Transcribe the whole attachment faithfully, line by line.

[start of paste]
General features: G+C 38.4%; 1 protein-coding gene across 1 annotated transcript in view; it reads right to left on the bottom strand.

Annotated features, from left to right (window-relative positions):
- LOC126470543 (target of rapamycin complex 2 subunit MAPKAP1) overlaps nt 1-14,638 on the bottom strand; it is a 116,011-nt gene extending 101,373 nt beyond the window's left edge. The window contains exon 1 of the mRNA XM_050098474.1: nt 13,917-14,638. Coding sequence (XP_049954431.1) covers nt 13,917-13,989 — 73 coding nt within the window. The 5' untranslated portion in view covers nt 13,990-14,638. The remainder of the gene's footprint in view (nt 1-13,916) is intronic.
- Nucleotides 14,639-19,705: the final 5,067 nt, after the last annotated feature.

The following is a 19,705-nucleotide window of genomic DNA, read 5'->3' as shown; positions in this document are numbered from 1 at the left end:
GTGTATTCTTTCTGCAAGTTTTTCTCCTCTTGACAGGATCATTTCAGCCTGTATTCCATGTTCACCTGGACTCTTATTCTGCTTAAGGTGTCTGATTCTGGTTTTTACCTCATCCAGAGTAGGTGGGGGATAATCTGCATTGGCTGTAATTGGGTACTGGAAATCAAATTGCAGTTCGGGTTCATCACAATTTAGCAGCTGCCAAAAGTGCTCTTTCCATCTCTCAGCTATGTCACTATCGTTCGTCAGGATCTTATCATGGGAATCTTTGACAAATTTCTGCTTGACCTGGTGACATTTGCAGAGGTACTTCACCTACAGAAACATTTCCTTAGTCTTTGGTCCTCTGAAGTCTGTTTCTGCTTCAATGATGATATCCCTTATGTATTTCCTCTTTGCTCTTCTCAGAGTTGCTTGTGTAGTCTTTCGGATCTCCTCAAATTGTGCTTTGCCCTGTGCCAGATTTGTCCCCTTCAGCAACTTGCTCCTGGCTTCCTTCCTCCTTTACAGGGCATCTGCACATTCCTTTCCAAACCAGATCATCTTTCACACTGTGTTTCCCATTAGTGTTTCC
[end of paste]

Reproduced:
General features: G+C 38.4%; 1 protein-coding gene across 1 annotated transcript in view; it reads right to left on the bottom strand.

Annotated features, from left to right (window-relative positions):
- LOC126470543 (target of rapamycin complex 2 subunit MAPKAP1) overlaps nt 1-14,638 on the bottom strand; it is a 116,011-nt gene extending 101,373 nt beyond the window's left edge. The window contains exon 1 of the mRNA XM_050098474.1: nt 13,917-14,638. Coding sequence (XP_049954431.1) covers nt 13,917-13,989 — 73 coding nt within the window. The 5' untranslated portion in view covers nt 13,990-14,638. The remainder of the gene's footprint in view (nt 1-13,916) is intronic.
- Nucleotides 14,639-19,705: the final 5,067 nt, after the last annotated feature.

The following is a 19,705-nucleotide window of genomic DNA, read 5'->3' as shown; positions in this document are numbered from 1 at the left end:
GTGTATTCTTTCTGCAAGTTTTTCTCCTCTTGACAGGATCATTTCAGCCTGTATTCCATGTTCACCTGGACTCTTATTCTGCTTAAGGTGTCTGATTCTGGTTTTTACCTCATCCAGAGTAGGTGGGGGATAATCTGCATTGGCTGTAATTGGGTACTGGAAATCAAATTGCAGTTCGGGTTCATCACAATTTAGCAGCTGCCAAAAGTGCTCTTTCCATCTCTCAGCTATGTCACTATCGTTCGTCAGGATCTTATCATGGGAATCTTTGACAAATTTCTGCTTGACCTGGTGACATTTGCAGAGGTACTTCACCTACAGAAACATTTCCTTAGTCTTTGGTCCTCTGAAGTCTGTTTCTGCTTCAATGATGATATCCCTTATGTATTTCCTCTTTGCTCTTCTCAGAGTTGCTTGTGTAGTCTTTCGGATCTCCTCAAATTGTGCTTTGCCCTGTGCCAGATTTGTCCCCTTCAGCAACTTGCTCCTGGCTTCCTTCCTCCTTTACAGGGCATCTGCACATTCCTTTCCAAACCAGATCATCTTTCACACTGTGTTTCCCATTAGTGTTTCC